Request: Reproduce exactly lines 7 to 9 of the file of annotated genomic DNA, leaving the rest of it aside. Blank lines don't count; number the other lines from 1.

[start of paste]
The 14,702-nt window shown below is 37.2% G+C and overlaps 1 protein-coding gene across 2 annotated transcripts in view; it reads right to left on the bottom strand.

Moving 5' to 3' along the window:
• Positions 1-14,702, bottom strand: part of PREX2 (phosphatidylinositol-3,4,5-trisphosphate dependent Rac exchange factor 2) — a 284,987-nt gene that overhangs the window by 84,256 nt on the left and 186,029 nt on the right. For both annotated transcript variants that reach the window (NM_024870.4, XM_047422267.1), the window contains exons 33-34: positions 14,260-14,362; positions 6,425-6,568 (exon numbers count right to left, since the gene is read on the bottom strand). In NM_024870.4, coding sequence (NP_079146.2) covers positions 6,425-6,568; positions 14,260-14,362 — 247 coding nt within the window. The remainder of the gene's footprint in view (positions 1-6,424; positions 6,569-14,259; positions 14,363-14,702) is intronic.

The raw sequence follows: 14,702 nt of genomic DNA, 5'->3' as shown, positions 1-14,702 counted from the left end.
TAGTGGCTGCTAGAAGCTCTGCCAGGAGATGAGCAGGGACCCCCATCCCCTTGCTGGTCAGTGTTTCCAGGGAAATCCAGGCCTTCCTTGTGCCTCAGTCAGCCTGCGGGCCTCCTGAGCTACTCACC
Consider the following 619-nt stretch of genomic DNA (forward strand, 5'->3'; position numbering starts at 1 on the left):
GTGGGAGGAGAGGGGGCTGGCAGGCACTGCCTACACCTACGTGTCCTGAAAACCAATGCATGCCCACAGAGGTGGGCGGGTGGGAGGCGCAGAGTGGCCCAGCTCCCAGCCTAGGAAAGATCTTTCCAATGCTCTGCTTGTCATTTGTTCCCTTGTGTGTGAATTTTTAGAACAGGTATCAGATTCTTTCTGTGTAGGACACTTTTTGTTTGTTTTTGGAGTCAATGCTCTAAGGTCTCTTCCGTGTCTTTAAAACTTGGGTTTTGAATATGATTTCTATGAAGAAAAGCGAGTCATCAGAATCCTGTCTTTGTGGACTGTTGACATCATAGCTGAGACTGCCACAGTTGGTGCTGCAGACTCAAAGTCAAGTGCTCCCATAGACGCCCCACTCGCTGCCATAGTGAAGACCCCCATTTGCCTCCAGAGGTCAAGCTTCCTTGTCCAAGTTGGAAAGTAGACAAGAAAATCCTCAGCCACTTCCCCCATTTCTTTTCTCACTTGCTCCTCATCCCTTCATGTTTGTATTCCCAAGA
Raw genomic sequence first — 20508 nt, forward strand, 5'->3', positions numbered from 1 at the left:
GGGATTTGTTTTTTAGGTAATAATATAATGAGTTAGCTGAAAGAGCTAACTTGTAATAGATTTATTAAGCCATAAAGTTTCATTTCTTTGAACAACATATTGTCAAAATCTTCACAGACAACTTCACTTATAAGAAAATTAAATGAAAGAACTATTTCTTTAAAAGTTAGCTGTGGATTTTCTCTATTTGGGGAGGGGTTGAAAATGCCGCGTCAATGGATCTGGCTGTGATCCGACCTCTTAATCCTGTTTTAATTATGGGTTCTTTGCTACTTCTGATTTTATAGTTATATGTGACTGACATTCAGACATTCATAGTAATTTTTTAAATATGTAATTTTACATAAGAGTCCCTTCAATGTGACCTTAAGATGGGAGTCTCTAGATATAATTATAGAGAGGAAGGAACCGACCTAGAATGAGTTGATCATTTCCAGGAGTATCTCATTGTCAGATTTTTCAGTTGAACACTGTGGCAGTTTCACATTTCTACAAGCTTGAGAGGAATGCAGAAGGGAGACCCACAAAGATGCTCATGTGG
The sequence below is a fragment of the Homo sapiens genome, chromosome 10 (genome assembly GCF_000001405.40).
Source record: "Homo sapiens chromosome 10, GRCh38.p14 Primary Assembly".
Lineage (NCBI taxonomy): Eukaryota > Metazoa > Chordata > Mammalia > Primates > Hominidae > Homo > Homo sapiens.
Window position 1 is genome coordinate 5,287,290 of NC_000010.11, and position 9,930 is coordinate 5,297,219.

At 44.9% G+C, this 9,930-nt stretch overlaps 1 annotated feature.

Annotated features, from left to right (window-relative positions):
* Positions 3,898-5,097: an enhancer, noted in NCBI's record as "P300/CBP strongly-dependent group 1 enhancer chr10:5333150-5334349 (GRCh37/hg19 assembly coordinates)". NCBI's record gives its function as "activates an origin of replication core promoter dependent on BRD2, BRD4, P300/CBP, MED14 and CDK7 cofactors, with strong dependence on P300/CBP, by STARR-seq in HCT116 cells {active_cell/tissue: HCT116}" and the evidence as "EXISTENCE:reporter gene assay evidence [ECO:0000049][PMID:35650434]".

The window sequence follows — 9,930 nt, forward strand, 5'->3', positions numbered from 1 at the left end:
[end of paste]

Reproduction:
GTGGGAGGAGAGGGGGCTGGCAGGCACTGCCTACACCTACGTGTCCTGAAAACCAATGCATGCCCACAGAGGTGGGCGGGTGGGAGGCGCAGAGTGGCCCAGCTCCCAGCCTAGGAAAGATCTTTCCAATGCTCTGCTTGTCATTTGTTCCCTTGTGTGTGAATTTTTAGAACAGGTATCAGATTCTTTCTGTGTAGGACACTTTTTGTTTGTTTTTGGAGTCAATGCTCTAAGGTCTCTTCCGTGTCTTTAAAACTTGGGTTTTGAATATGATTTCTATGAAGAAAAGCGAGTCATCAGAATCCTGTCTTTGTGGACTGTTGACATCATAGCTGAGACTGCCACAGTTGGTGCTGCAGACTCAAAGTCAAGTGCTCCCATAGACGCCCCACTCGCTGCCATAGTGAAGACCCCCATTTGCCTCCAGAGGTCAAGCTTCCTTGTCCAAGTTGGAAAGTAGACAAGAAAATCCTCAGCCACTTCCCCCATTTCTTTTCTCACTTGCTCCTCATCCCTTCATGTTTGTATTCCCAAGA
Raw genomic sequence first — 20508 nt, forward strand, 5'->3', positions numbered from 1 at the left:
GGGATTTGTTTTTTAGGTAATAATATAATGAGTTAGCTGAAAGAGCTAACTTGTAATAGATTTATTAAGCCATAAAGTTTCATTTCTTTGAACAACATATTGTCAAAATCTTCACAGACAACTTCACTTATAAGAAAATTAAATGAAAGAACTATTTCTTTAAAAGTTAGCTGTGGATTTTCTCTATTTGGGGAGGGGTTGAAAATGCCGCGTCAATGGATCTGGCTGTGATCCGACCTCTTAATCCTGTTTTAATTATGGGTTCTTTGCTACTTCTGATTTTATAGTTATATGTGACTGACATTCAGACATTCATAGTAATTTTTTAAATATGTAATTTTACATAAGAGTCCCTTCAATGTGACCTTAAGATGGGAGTCTCTAGATATAATTATAGAGAGGAAGGAACCGACCTAGAATGAGTTGATCATTTCCAGGAGTATCTCATTGTCAGATTTTTCAGTTGAACACTGTGGCAGTTTCACATTTCTACAAGCTTGAGAGGAATGCAGAAGGGAGACCCACAAAGATGCTCATGTGG